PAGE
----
Archive | December 10, 2008

Don’t Know Much About Economics…

Guest Blog by Jennifer McKitrick

[cross-posted at Jen Mc’s Blog]

Don’t Know Much About Economics…

But as far as I can figure…

The plan of the Trouble Asset Relief Program is that the US government borrows money from China so that they can lend it to banks so banks can lend it to consumers/taxpayers.

(China should just open up banks in the US and lend directly to consumers. Cut out the middle men! Especially ones that spend the money on spa retreats for their clients.)

So basically, the government is putting taxpayers in debt so that money can be lent to same taxpayers, with interest.

Rube Goldberg cartoon

If enough taxpayers pay back the bank, the bank can pay the government, and the government can pay back China, and if there’s any left over, it will “benefit the taxpayer,” whatever that means.

(Another short cut: If you really want to benefit the taxpayer, reduce the amount that they have to pay on their loans now, rather than giving them a promise of a cut of the profits made off their own interest payments.)

Now, if not enough taxpayers pay their loans, the bank can’t pay back the government, but the government still has to pay back China, so where will they get the money? From taxpayers! Which taxpayers? The ones who were unable or unwilling to pay their loans? Unlikely. For the others (and subsequent generations), after they’re done paying back any money that they may have borrowed, they still have to pay back the money that someone else borrowed. That sounds less like being financially responsible and more like being a sucker.

Another thing…
If the Big 3 are good for the money, why can’t they get regular loans?

Credit is tight, I know. But the government already gave billions to financial institutions so they could make loans. I guess the banks figure they shouldn’t risk the taxpayer’s money that way. That would be irresponsible!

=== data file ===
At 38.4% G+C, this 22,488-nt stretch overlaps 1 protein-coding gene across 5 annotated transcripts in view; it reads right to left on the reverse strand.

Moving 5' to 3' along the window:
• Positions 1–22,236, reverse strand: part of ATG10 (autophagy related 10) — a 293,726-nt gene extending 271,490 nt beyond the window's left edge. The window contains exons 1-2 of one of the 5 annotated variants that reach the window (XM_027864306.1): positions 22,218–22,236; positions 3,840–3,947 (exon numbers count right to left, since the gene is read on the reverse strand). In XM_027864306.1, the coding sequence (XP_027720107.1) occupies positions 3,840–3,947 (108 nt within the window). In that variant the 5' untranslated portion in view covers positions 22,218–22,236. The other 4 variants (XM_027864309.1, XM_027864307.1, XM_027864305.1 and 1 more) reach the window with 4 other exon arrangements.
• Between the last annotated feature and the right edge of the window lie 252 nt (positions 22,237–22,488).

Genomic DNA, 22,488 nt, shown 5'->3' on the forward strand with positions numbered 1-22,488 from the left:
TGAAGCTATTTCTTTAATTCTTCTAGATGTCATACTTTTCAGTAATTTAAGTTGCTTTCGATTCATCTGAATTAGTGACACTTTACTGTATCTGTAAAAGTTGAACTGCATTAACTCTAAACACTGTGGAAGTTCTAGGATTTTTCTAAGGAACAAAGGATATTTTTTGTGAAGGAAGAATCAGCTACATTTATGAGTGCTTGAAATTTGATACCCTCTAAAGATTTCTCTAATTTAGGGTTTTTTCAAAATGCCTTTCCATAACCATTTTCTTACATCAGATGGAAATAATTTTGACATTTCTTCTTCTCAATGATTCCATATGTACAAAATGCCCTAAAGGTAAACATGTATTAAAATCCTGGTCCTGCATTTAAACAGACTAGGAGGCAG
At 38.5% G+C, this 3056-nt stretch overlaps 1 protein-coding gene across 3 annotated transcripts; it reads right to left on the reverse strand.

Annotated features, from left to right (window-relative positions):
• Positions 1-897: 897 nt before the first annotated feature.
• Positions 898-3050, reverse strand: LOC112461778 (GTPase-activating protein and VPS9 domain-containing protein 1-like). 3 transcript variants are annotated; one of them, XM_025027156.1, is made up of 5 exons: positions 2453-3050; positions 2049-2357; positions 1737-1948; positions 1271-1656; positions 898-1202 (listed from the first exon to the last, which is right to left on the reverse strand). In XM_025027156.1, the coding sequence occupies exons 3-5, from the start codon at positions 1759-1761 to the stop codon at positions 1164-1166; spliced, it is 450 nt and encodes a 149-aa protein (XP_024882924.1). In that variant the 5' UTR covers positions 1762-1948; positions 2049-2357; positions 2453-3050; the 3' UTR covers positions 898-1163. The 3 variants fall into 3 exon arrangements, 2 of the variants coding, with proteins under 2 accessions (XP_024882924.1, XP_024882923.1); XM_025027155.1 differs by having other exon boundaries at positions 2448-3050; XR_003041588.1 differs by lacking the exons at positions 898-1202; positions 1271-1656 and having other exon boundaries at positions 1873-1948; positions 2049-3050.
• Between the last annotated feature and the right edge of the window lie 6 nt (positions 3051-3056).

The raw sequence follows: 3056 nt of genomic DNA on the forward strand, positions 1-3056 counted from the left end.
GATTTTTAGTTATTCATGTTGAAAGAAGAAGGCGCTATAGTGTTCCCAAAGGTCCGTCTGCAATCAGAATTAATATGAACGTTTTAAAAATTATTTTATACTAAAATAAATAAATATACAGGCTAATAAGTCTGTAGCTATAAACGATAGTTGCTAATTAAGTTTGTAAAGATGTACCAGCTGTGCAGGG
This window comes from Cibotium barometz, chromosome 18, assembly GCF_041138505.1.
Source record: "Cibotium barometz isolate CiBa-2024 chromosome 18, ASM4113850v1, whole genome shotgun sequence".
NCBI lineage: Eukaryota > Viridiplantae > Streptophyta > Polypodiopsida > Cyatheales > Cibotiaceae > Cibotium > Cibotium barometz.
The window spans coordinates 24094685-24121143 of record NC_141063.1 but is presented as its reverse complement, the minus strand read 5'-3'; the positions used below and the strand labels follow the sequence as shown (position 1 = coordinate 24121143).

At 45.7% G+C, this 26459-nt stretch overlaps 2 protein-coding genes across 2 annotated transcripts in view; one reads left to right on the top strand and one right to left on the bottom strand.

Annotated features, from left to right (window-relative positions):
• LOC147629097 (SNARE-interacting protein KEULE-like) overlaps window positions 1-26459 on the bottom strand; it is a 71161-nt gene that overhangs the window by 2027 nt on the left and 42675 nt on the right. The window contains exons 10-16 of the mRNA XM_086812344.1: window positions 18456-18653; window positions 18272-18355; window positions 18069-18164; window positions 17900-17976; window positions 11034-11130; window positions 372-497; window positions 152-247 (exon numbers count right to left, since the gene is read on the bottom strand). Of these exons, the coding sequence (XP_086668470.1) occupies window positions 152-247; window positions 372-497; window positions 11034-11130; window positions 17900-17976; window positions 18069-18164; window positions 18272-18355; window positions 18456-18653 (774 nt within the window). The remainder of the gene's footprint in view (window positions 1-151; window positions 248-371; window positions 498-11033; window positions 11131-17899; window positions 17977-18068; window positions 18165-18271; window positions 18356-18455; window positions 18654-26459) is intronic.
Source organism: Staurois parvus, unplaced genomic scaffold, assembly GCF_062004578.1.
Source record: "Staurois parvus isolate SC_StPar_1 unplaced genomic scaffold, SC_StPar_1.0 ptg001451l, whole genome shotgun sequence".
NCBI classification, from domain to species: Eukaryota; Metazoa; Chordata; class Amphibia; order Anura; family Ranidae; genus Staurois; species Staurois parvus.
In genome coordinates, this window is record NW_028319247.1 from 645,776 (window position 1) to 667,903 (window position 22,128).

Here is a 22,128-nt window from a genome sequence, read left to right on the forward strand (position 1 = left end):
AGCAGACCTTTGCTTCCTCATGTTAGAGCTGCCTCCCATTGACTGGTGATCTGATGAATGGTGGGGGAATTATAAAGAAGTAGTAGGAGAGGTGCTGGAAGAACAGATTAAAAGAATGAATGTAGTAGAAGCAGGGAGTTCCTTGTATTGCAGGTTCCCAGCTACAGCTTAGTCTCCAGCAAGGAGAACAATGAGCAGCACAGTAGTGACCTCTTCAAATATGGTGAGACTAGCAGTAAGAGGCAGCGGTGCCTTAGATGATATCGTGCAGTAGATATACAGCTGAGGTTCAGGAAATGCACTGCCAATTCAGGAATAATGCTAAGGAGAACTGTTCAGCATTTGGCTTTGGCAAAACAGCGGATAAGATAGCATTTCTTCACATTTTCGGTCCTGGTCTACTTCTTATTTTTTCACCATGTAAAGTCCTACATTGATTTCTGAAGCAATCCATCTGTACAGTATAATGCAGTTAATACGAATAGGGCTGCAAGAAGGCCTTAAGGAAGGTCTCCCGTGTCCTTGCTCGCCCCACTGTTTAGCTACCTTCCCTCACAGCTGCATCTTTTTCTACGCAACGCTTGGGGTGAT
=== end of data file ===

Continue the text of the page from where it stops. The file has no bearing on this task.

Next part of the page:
But what do I know?

Jennifer McKitrick is Associate Professor of Philosophy at the University of Nebraska – Lincoln, and Vice-President of the Molinari Institute and Molinari Society.

No Ideas, No Ideas, No Ideas, No Ideas, No Ideas, No Ideas, No Ideas, No Ideas, No Ideas, No Ideas

Okay, so I know that Britney Spears’ popularity has never had anything to do with the poetic content of her lyrics. Even so, the chorus to her latest hit (possibly NSFW, depending on where you work) seems to flaunt lack of imagination as a virtue.  (I love how they flash the title at the end of the video, just in case you were in any doubt as to what the name of the song was.)

Only One Setting

Monopoly Man wants a handout This animation (conical hat tip to LRC) is funny – but the perspective it represents is part of the problem. The assumption behind the clip is that big business is in favour of “capitalism” (which in this context is clearly supposed to mean the free market) when times are good, but in favour of government handouts when times are bad.

No – big business is against the free market and in favour of government-granted privilege all the time. If by “capitalism” you mean the free market, it’s always “clap off”; if by “capitalism” you mean the prevailing corporatism, it’s always “clap on.”

Cato Institute Publishes Leftist Screed!, Pars Octava

If I’d known how many more parts there’d be I wouldn’t have started the damn Latin titles. In any case, my last post should’ve been Pars Septima, not Pars Septa. Argh! Oh well.

Wait, this post has an actual topic: Shawn Wilbur weighs in on whether big chain bookstores benefit from state intervention. (Spoiler alert: yes.)

More from me on the conflation debate anon.

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